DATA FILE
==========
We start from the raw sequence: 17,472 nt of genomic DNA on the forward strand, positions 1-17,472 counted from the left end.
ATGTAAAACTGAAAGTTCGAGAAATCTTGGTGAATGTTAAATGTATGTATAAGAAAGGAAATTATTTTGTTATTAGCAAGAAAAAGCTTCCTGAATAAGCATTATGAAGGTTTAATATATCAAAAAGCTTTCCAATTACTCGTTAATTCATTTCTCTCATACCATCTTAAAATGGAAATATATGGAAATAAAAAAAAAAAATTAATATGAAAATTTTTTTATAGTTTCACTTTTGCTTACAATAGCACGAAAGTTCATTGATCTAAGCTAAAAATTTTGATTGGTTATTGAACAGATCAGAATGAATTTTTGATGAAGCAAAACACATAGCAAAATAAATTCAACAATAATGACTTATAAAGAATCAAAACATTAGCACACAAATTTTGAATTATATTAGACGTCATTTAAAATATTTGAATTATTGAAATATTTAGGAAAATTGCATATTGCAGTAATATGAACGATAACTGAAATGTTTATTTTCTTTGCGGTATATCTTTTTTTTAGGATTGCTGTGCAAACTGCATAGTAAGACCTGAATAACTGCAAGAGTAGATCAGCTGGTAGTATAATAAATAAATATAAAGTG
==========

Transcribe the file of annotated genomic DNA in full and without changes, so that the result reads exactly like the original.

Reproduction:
We start from the raw sequence: 17,472 nt of genomic DNA on the forward strand, positions 1-17,472 counted from the left end.
ATGTAAAACTGAAAGTTCGAGAAATCTTGGTGAATGTTAAATGTATGTATAAGAAAGGAAATTATTTTGTTATTAGCAAGAAAAAGCTTCCTGAATAAGCATTATGAAGGTTTAATATATCAAAAAGCTTTCCAATTACTCGTTAATTCATTTCTCTCATACCATCTTAAAATGGAAATATATGGAAATAAAAAAAAAAAATTAATATGAAAATTTTTTTATAGTTTCACTTTTGCTTACAATAGCACGAAAGTTCATTGATCTAAGCTAAAAATTTTGATTGGTTATTGAACAGATCAGAATGAATTTTTGATGAAGCAAAACACATAGCAAAATAAATTCAACAATAATGACTTATAAAGAATCAAAACATTAGCACACAAATTTTGAATTATATTAGACGTCATTTAAAATATTTGAATTATTGAAATATTTAGGAAAATTGCATATTGCAGTAATATGAACGATAACTGAAATGTTTATTTTCTTTGCGGTATATCTTTTTTTTAGGATTGCTGTGCAAACTGCATAGTAAGACCTGAATAACTGCAAGAGTAGATCAGCTGGTAGTATAATAAATAAATATAAAGTG